Reading newspaper want ads takes
three to four hours a week.
Five networking appointments and
interviews a week (a good goal) requires about 10 hours,
including travel time.
Library research on companies,
industries, etc., takes about four hours per week.
Consider how much time you'll need to
spend on your resume, interviews, research and networking to achieve
your goal. Start from your realistic deadline date and move
backwards, plotting the tasks on a month-by-month basis. Then jot
down a daily and weekly schedule in your portable calendar.
You'll probably need to change your
agenda occasionally to accommodate the people you'll be meeting.
This requires balancing flexibility with determination. For
instance, if you delete some phone time in favor of a resume
deadline; adjust your schedule to increase calling time afterwards.
Making daily and ongoing lists can be
helpful, too. A prioritized list is easy to follow, reminds you what
needs to be done and offers the exquisite pleasure of crossing off
tasks as they're finished. Today's unfinished items automatically
appear on tomorrow's list. To illustrate how a job search plan might
look before it's translated to a calendar, see the accompanying
The schedule shown is ambitious,
especially by the old standard that says a job search takes one
month for each $10,000 in salary. If you're in the $50,000 to
$150,000 range, don't be discouraged if you haven't found the right
spot within three to four months. Employed job seekers also may
require more time.
Part-Time Job Search Tips
If you're conducting a job search "in
your spare time," keep the following in mind:
- Set a time frame for yourself or
you may never make the move. Decide how many hours per week you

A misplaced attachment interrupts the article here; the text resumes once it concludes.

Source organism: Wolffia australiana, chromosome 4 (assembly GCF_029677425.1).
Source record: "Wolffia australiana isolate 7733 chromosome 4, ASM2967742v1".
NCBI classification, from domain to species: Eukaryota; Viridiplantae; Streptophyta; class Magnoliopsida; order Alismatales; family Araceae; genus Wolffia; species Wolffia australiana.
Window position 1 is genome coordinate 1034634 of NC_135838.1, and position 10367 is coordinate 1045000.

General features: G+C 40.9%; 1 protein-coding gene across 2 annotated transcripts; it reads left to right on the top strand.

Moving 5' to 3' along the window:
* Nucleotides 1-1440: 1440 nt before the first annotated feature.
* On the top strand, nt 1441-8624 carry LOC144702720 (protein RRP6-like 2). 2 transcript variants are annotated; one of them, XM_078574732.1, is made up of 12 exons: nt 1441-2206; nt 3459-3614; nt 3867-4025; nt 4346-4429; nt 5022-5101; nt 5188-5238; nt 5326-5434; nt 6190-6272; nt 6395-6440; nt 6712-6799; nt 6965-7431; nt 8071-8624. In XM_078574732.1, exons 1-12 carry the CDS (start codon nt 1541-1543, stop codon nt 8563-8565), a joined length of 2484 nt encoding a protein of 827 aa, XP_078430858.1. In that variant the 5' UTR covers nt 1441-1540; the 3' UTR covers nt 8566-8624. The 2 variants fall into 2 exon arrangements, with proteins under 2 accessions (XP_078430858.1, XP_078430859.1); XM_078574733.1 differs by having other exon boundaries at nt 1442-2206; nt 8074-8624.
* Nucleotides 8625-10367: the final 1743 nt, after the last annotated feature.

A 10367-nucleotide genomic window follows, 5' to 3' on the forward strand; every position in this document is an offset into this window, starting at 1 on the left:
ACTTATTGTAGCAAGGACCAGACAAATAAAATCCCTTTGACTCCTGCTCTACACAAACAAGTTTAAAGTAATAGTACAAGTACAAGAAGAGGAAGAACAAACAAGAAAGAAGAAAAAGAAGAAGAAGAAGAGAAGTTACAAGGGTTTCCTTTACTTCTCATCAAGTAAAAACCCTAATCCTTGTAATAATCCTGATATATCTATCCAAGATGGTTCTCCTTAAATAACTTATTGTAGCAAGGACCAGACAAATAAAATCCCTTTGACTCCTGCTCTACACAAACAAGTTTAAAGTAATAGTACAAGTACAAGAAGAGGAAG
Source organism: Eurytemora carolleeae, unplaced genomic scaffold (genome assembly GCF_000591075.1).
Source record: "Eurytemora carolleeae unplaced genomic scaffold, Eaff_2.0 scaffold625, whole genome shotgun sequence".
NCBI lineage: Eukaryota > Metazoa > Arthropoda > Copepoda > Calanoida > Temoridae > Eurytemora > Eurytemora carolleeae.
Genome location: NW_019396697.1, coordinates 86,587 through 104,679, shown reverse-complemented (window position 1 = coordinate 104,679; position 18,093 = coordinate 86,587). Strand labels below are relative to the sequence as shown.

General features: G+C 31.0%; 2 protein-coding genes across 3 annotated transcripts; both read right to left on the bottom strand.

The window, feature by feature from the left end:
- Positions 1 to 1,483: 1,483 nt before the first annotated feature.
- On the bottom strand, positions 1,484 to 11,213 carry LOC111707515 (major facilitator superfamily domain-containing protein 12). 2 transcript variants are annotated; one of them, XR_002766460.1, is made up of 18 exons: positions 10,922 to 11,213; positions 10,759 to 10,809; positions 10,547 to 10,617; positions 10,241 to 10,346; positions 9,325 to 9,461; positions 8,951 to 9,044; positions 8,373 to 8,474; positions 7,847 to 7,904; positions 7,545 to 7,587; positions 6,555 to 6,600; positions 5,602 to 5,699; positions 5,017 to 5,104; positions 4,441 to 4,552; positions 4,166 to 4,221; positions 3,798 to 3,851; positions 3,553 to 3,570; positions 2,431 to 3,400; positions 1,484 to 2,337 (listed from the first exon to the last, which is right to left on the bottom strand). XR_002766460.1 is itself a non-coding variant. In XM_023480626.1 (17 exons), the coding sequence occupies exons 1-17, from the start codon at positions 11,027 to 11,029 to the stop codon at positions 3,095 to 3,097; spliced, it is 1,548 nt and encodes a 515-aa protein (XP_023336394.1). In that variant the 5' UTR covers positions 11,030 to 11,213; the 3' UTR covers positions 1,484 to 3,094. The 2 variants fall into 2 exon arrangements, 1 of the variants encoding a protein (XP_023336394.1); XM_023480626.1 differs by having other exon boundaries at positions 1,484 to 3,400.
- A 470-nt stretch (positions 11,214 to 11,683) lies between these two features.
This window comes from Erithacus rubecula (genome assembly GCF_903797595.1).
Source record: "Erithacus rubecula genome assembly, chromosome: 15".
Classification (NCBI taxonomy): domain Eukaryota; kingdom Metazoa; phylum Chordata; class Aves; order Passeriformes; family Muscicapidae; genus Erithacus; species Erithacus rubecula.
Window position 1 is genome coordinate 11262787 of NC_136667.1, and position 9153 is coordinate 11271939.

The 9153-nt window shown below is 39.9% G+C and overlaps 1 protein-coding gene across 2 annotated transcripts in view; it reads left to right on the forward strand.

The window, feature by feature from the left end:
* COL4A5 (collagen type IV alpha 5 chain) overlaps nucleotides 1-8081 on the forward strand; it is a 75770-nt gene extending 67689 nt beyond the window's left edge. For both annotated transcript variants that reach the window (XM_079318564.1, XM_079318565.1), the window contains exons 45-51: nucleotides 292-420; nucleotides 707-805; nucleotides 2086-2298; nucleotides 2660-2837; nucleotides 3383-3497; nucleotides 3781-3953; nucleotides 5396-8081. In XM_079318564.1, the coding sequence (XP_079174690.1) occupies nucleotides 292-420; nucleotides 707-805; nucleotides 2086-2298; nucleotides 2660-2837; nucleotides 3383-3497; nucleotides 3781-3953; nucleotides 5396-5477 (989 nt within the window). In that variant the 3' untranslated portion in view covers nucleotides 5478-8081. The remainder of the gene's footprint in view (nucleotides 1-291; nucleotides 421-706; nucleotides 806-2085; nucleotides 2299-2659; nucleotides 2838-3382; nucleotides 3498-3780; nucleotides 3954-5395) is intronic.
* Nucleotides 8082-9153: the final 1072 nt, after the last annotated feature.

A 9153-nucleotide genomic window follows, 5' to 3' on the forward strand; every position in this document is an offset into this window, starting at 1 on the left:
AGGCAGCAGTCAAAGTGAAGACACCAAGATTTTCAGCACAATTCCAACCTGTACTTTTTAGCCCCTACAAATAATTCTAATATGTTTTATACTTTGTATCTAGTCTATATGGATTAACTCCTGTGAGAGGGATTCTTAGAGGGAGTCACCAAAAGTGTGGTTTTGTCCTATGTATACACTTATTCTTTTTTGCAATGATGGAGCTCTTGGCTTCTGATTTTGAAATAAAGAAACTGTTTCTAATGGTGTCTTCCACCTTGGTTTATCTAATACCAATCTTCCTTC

can spend looking, block them into your calendar and follow your
- You'll probably have to cut back
on the time and energy you devote to your current job. Although
you may feel guilty, this is a small price to pay for finding
- Unless your schedule is
flexible, you'll have to be creative to find time to meet
people. One can have only so many doctor's appointments. On
evenings and weekends, attend professional organization
meetings, conventions or workshops, and network within your club
or civic group and among neighbors and friends.
- Determine how people should
contact you. If you don't want calls at work, get an answering
ma chine or service and check it frequently. Don't expect
prospective contacts or employers to call you in the evening.
- Decide how to produce resumes,
cover letters and thank-you notes. It may be risky to use
equipment at work.
Finally, for both part- and full-time
job seekers: Be sure to leave some room in your life for fun. Forty
hours a week is plenty for a full-time search, 15 for a part-time
one. Devoting more attention and energy than this produces a
diminishing marginal utility, frays nerves and turns you into a
one-dimensional, driven bore. If you find yourself becoming a 'searchaholic,'
schedule some fun on your calendar. Balancing your life will put
things in perspective and allow you to spend time with people who
appreciate and support you.